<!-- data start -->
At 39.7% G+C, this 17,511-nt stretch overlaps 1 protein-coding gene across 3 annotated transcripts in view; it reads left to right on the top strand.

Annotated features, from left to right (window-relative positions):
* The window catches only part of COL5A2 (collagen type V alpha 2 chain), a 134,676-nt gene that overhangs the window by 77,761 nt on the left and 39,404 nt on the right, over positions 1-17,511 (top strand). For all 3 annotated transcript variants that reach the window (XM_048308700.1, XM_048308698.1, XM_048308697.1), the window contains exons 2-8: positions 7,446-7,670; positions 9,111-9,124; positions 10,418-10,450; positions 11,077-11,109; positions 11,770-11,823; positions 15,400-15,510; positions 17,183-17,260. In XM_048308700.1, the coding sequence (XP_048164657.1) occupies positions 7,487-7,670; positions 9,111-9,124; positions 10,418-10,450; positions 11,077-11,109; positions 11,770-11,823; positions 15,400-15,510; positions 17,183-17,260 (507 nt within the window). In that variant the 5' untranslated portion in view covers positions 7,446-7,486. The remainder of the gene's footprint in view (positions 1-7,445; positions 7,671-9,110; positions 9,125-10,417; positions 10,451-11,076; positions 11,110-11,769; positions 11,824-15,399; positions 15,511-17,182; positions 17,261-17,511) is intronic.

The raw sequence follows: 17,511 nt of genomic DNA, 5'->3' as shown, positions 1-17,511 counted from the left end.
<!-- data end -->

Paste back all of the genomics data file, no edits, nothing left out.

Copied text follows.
At 39.7% G+C, this 17,511-nt stretch overlaps 1 protein-coding gene across 3 annotated transcripts in view; it reads left to right on the top strand.

Annotated features, from left to right (window-relative positions):
* The window catches only part of COL5A2 (collagen type V alpha 2 chain), a 134,676-nt gene that overhangs the window by 77,761 nt on the left and 39,404 nt on the right, over positions 1-17,511 (top strand). For all 3 annotated transcript variants that reach the window (XM_048308700.1, XM_048308698.1, XM_048308697.1), the window contains exons 2-8: positions 7,446-7,670; positions 9,111-9,124; positions 10,418-10,450; positions 11,077-11,109; positions 11,770-11,823; positions 15,400-15,510; positions 17,183-17,260. In XM_048308700.1, the coding sequence (XP_048164657.1) occupies positions 7,487-7,670; positions 9,111-9,124; positions 10,418-10,450; positions 11,077-11,109; positions 11,770-11,823; positions 15,400-15,510; positions 17,183-17,260 (507 nt within the window). In that variant the 5' untranslated portion in view covers positions 7,446-7,486. The remainder of the gene's footprint in view (positions 1-7,445; positions 7,671-9,110; positions 9,125-10,417; positions 10,451-11,076; positions 11,110-11,769; positions 11,824-15,399; positions 15,511-17,182; positions 17,261-17,511) is intronic.

The raw sequence follows: 17,511 nt of genomic DNA, 5'->3' as shown, positions 1-17,511 counted from the left end.